Illustrator Rockwell Kent's depiction of Moby Dick breaching.
on Tuesday November 6, 2012 at 02:17PM
I’ve been reading a lot of books the past couple of weeks, and they’ve been pretty amazing! I’ll be posting some reviews over the next few posts of some of my favorites.
I recently finished one of my friend’s favorites: Elsewhere by Gabrielle Zevin. This novel tells the story of Liz Hall who has died and gone to Elsewhere: the afterlife. The book is clever and paced perfectly. While Liz isn’t the most loveable character of all time, Zevin puts us in her shoes in a remarkably realistic manner, especially considering that the reader must suspend disbelief to even be on board with the book’s premise. You might think that a book about life after death would be sad, or that a book with talking dogs would be trite, but Zevin has managed to make her book sincere and interesting. A great read if you like books like The Lovely Bones by Alice Sebold, The Fates will Find Their Wayby Hannah Pittard, or If I Stay by Gayle Foreman.
Need a book recommendation? Let me know!
on Monday September 24, 2012 at 12:45PM
The library has a great new way to find books, dvds, and other library materials!
Our new catalog is up and running. It has some great features (beyond searching for books) including:
placing books on hold
checking to see when your books are due
renewing materials that are overdue
creating thematic lists of books
tagging books with unique keywords
rating books (1 to 5 stars)
leaving comments on books
I hope this catalog is useful for you! I know it is already useful for us. We are better able to track what books are being used and checked out, inventory will be easier, and overdue notices will automatically be emailed to folks with overdue books.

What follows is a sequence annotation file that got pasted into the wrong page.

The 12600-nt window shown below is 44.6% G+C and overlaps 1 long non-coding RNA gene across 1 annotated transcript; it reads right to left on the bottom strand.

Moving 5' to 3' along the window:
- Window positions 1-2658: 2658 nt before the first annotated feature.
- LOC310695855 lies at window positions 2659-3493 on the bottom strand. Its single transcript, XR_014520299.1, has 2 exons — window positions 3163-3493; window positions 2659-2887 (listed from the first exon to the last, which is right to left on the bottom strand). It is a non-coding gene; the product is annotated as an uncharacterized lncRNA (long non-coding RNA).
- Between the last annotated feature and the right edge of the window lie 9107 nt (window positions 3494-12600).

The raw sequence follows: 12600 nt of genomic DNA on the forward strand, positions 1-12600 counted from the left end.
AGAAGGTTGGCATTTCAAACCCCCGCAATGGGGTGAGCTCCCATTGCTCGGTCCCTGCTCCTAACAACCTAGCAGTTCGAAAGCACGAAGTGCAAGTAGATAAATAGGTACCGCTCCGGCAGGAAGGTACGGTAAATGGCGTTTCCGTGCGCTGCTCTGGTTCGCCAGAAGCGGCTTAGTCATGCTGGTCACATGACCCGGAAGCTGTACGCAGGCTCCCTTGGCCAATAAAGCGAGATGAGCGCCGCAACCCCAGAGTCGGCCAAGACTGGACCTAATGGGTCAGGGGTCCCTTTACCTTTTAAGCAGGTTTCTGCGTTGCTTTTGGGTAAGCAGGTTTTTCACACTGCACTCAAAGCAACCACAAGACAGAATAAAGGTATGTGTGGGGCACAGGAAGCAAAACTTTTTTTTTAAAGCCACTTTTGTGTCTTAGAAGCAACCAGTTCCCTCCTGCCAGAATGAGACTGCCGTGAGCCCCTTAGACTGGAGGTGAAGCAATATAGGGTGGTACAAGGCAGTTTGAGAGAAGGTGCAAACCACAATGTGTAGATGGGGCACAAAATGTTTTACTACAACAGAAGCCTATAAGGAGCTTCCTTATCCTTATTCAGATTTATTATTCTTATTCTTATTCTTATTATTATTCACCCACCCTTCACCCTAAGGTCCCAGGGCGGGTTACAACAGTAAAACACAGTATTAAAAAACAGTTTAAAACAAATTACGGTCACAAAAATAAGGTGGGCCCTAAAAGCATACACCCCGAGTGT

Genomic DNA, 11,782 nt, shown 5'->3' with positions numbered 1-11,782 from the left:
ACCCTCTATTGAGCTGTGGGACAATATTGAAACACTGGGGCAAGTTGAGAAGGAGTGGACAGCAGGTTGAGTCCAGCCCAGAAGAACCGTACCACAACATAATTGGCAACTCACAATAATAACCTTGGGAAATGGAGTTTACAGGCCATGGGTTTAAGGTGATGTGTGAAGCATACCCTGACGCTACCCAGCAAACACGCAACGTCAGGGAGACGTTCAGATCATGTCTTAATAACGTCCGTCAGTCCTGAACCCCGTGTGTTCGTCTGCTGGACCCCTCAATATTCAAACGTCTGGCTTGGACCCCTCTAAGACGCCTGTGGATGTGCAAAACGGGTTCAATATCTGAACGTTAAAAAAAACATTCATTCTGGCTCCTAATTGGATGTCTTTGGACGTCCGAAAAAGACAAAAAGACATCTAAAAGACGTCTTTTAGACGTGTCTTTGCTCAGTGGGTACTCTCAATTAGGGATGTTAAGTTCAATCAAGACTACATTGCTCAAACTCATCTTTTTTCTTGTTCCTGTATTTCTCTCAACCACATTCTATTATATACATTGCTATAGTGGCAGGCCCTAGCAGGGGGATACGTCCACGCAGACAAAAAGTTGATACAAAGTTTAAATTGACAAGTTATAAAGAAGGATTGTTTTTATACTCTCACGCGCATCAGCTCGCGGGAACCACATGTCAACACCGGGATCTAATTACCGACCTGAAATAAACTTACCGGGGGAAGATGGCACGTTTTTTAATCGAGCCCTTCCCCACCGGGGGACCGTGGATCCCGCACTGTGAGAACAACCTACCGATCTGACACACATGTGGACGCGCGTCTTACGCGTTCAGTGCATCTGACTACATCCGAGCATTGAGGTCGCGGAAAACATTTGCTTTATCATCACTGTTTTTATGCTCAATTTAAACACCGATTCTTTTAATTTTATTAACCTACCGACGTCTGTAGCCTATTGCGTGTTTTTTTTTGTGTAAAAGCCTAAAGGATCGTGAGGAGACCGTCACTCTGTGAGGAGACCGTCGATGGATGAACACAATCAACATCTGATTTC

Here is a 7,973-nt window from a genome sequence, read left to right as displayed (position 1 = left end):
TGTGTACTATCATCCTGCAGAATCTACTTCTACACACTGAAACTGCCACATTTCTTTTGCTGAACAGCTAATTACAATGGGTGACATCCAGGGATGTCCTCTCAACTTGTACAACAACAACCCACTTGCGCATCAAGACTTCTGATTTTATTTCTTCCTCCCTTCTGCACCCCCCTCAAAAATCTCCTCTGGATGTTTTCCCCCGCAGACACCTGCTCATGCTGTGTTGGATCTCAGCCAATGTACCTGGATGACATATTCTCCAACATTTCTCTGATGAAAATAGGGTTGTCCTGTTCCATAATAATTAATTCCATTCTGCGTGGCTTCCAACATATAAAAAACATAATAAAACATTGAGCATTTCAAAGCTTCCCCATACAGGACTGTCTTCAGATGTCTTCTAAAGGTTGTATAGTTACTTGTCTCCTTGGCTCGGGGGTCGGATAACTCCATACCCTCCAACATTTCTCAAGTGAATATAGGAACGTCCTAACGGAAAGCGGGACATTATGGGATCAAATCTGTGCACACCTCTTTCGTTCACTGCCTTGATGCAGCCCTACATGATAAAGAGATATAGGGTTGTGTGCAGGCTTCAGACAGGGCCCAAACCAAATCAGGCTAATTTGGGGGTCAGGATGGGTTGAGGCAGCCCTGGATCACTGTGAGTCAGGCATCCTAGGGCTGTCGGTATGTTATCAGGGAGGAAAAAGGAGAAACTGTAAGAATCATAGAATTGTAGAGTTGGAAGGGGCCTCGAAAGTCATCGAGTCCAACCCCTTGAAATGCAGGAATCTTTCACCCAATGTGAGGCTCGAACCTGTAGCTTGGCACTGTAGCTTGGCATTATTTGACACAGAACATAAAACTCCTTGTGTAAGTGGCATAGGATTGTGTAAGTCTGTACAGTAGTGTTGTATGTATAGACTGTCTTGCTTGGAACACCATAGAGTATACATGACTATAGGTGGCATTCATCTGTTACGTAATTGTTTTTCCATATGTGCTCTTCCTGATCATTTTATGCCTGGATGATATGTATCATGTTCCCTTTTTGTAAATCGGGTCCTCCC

Our next step is to set up our own self checkout system!
on Thursday September 13, 2012 at 09:55AM
On May 25th, geeks around the world celebrate Towel Day, a tribute to Douglas Adams, author of the Urban School’s summer all-school read The Hitchhiker’s Guide to the Galaxy.
We’ll be having a party in the garden that day at lunch (next Friday) where you’ll be able to buy a copy of the book from The Booksmith (a steal at only $7.99). If you bring your towel, it’ll be 10% off. You’ll also be able to check out books to read over summer.
We’re excited for the all-school read this year. Many of us thought that it would be great to start the year off on a light note. We’ll have events in the fall to talk about the book, watch the movie version, and ponder the meaning of life. I hope you enjoy the all school read. See you at Towel Day!
on Thursday May 17, 2012 at 02:35PM
Do you like to read in silence or with music on in the background? Personally, I find some music distracting when I am reading, so sometimes I just read quietly. Recently, though, I’ve been thinking about how music can have a more symbiotic relationship with what you read.
Flavorwire, a cultural website, often posts Literary Mixtapes, in which they create playlists inspired by characters or novels that you can stream on Spotify. My favorite is the one for Jane Eyre by Charlotte Brontë. It includes songs by Belle and Sebastian, Rilo Kiley, Leonard Cohen, and Adele. It is exactly what Jane would’ve had on her playlist if she were alive (and nonfictional) in 2012.
Some books even come with accompanying music. Laura Esquival, best known for her novel Like Water for Chocolate wrote a book called The Law of Love which came with a CD filled with music to listen to while reading the book. Timothy McSweeney’s Quarterly Concern Issue number 6 also came with a musical CD. More recently, a multimedia novel called Chopsticks comes with not only music playlists, but also an accompanying tumblr with links to bonus material and youtube.com videos.